- Unhedged exposure to SPY.
- Fully hedged exposure with at the money puts.
- Partially hedged exposure without of the money puts.
And a more simple approach of reduced allocation to SPY with the proceeds allocated to an intermediate term US Treasury ETF (IEI).
In the following data, I’m showing the hedged portfolios compared to the stock/bond portfolios scaled to have similar volatility. The option hedge parameters entered into the ORATS backtester targets the contract closest to one year from expiration and rolls the contracts at 45 days from expiration. The idea of going further out in time and rolling prior to expiration is to reduce the impact of negative theta (time decay) that you experience with long puts. I did not attempt to optimize the parameters that would result in the best hedging results. With the stock/bond portfolios, rebalancing is assumed to occur based on 5/25 rebalancing bands that can be replicated using Portfolio Visualizer and all results include the reinvestment of dividends. Past performance doesn’t guarantee future results. Now to the data.
What we see is not surprising based on published research I’ve reviewed from multiple sources. Hedging with puts has been documented to be inefficient due to the volatility risk premium (VRP) built into option prices, making it more effective to simply lower equity allocation and use the proceeds to buy safe bonds (IEI). A stock/bond ETF or mutual fund portfolio is also much easier and less costly to manage. If buying puts produces poor long-term risk-adjusted results, it then means that selling them may produce attractive long-term risk-adjusted returns. That is the strategy we attempt to capitalize on in the Steady Momentum PutWrite service.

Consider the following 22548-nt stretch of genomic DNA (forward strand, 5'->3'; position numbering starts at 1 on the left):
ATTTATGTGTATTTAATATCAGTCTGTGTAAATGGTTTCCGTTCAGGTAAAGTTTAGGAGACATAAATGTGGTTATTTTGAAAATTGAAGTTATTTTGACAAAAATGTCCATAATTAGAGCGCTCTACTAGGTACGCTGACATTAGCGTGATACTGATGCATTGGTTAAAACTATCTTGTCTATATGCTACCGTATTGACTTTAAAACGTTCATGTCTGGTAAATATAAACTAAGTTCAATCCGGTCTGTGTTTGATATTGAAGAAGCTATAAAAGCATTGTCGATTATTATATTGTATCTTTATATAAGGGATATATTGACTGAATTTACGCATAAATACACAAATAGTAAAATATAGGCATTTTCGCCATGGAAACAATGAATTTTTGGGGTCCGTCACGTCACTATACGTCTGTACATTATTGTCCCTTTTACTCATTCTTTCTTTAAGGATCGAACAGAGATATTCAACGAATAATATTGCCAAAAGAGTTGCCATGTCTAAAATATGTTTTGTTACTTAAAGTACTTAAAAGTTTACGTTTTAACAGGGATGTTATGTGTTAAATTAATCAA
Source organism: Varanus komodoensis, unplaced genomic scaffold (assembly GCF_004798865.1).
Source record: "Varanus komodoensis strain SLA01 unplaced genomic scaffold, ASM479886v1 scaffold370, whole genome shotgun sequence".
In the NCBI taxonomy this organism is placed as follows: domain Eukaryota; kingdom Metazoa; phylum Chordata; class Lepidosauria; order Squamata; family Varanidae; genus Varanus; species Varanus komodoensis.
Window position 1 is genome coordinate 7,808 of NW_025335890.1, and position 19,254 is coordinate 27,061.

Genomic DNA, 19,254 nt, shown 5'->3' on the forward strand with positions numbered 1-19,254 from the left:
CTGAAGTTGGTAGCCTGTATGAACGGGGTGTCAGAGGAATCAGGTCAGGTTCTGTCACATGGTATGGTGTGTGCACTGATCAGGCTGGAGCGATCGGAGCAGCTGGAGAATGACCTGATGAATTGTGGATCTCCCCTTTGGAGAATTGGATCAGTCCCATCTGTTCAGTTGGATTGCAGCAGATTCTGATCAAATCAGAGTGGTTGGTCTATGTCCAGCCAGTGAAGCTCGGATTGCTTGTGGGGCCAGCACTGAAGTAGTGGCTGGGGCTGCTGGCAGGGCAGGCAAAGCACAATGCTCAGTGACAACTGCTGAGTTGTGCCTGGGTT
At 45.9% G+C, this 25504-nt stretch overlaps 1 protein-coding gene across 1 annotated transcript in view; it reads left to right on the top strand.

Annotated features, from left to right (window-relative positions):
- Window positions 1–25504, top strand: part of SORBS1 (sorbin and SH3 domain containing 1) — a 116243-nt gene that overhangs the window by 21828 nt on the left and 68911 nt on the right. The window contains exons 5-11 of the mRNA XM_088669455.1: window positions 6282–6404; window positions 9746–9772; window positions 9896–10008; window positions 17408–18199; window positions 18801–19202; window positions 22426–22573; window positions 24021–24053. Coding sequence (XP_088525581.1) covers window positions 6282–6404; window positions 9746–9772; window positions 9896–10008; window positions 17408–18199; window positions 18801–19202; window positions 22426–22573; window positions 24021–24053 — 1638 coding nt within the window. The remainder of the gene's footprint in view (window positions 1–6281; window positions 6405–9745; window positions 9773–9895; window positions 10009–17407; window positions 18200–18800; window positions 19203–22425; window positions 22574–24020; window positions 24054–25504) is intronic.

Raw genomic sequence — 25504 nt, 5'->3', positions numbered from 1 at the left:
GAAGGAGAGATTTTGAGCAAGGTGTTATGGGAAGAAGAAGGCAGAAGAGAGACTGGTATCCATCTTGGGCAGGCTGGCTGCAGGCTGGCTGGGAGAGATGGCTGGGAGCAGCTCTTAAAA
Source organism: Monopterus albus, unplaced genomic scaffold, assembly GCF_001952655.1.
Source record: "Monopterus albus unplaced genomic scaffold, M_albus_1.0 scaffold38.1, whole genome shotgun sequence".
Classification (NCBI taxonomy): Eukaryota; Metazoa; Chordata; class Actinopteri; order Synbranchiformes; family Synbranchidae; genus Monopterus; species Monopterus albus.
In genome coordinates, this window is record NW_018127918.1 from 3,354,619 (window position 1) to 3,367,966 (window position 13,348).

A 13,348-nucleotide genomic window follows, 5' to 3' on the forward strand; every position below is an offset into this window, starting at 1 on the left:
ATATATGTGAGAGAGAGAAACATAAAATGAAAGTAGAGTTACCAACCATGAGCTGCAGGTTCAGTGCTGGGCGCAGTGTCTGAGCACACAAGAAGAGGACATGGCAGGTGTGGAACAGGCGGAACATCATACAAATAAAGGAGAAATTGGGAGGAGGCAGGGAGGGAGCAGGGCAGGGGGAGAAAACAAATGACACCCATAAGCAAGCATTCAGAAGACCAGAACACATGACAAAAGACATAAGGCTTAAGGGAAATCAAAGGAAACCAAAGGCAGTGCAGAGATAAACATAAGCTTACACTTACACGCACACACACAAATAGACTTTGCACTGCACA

In the AQR podcast episode “diversify or hedge?”, the hosts discuss how a portfolio of equities and cash (or safe bonds, as in my example) produces better long-term results than hedging with puts. AQR also has a research paper titled, “Pathetic Protection: The Elusive Benefits of Protective Puts” which concludes that “because of path dependent outcomes and option expensiveness, put options may do more harm than good.
An alternative approach to protection that investors can take is increasing diversification. ”Hedging with puts" can still be a rational decision if an investor wants to protect from a near or complete loss of value in the stock market (and is willing to pay for it), at which point the outcomes would favor the hedging approach as opposed to the stock/bond approach. The goal of this article is to simply make investors more aware of the different choices they can make with regard to risk management and the expected outcomes related to those choices.
Jesse Blom is a licensed investment advisor and Vice President of Lorintine Capital, LP. He provides investment advice to clients all over the United States and around the world. Jesse has been in financial services since 2008 and is a CERTIFIED FINANCIAL PLANNER™ professional. Working with a CFP® professional represents the highest standard of financial planning advice. Jesse has a Bachelor of Science in Finance from Oral Roberts University. Jesse manages the Steady Momentum service, and regularly incorporates options into client portfolios.
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